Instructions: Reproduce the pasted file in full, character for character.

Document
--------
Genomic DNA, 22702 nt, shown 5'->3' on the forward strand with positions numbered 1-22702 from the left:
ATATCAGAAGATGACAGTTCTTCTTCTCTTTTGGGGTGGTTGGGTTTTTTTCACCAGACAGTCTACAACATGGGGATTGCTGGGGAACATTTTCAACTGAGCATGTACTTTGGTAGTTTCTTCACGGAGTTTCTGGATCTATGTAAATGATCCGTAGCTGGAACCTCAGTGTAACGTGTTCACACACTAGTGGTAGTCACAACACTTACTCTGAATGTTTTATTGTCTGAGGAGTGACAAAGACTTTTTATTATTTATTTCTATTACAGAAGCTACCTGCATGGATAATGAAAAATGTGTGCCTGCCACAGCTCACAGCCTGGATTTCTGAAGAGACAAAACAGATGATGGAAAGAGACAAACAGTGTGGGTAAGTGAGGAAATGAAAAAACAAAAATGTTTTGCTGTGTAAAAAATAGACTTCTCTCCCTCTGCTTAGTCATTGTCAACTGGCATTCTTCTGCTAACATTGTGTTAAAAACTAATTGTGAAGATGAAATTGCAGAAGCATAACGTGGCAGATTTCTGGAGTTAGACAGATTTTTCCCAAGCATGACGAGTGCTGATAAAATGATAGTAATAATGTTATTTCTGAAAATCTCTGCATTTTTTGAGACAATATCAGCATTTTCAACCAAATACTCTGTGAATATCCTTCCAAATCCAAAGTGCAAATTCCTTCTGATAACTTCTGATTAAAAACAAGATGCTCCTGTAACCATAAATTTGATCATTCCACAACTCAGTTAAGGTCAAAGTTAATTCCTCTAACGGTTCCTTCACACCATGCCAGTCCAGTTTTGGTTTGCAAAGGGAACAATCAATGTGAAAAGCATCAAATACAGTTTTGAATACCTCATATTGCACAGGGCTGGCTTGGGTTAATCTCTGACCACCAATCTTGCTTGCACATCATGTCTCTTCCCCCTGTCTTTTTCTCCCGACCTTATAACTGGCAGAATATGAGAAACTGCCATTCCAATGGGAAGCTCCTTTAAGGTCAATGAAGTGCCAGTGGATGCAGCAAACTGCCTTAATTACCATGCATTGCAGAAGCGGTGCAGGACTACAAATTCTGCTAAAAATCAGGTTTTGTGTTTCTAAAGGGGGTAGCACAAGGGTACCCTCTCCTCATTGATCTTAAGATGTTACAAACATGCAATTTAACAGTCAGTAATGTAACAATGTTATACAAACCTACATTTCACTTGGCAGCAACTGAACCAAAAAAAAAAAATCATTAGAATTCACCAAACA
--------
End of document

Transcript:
Genomic DNA, 22702 nt, shown 5'->3' on the forward strand with positions numbered 1-22702 from the left:
ATATCAGAAGATGACAGTTCTTCTTCTCTTTTGGGGTGGTTGGGTTTTTTTCACCAGACAGTCTACAACATGGGGATTGCTGGGGAACATTTTCAACTGAGCATGTACTTTGGTAGTTTCTTCACGGAGTTTCTGGATCTATGTAAATGATCCGTAGCTGGAACCTCAGTGTAACGTGTTCACACACTAGTGGTAGTCACAACACTTACTCTGAATGTTTTATTGTCTGAGGAGTGACAAAGACTTTTTATTATTTATTTCTATTACAGAAGCTACCTGCATGGATAATGAAAAATGTGTGCCTGCCACAGCTCACAGCCTGGATTTCTGAAGAGACAAAACAGATGATGGAAAGAGACAAACAGTGTGGGTAAGTGAGGAAATGAAAAAACAAAAATGTTTTGCTGTGTAAAAAATAGACTTCTCTCCCTCTGCTTAGTCATTGTCAACTGGCATTCTTCTGCTAACATTGTGTTAAAAACTAATTGTGAAGATGAAATTGCAGAAGCATAACGTGGCAGATTTCTGGAGTTAGACAGATTTTTCCCAAGCATGACGAGTGCTGATAAAATGATAGTAATAATGTTATTTCTGAAAATCTCTGCATTTTTTGAGACAATATCAGCATTTTCAACCAAATACTCTGTGAATATCCTTCCAAATCCAAAGTGCAAATTCCTTCTGATAACTTCTGATTAAAAACAAGATGCTCCTGTAACCATAAATTTGATCATTCCACAACTCAGTTAAGGTCAAAGTTAATTCCTCTAACGGTTCCTTCACACCATGCCAGTCCAGTTTTGGTTTGCAAAGGGAACAATCAATGTGAAAAGCATCAAATACAGTTTTGAATACCTCATATTGCACAGGGCTGGCTTGGGTTAATCTCTGACCACCAATCTTGCTTGCACATCATGTCTCTTCCCCCTGTCTTTTTCTCCCGACCTTATAACTGGCAGAATATGAGAAACTGCCATTCCAATGGGAAGCTCCTTTAAGGTCAATGAAGTGCCAGTGGATGCAGCAAACTGCCTTAATTACCATGCATTGCAGAAGCGGTGCAGGACTACAAATTCTGCTAAAAATCAGGTTTTGTGTTTCTAAAGGGGGTAGCACAAGGGTACCCTCTCCTCATTGATCTTAAGATGTTACAAACATGCAATTTAACAGTCAGTAATGTAACAATGTTATACAAACCTACATTTCACTTGGCAGCAACTGAACCAAAAAAAAAAAATCATTAGAATTCACCAAACA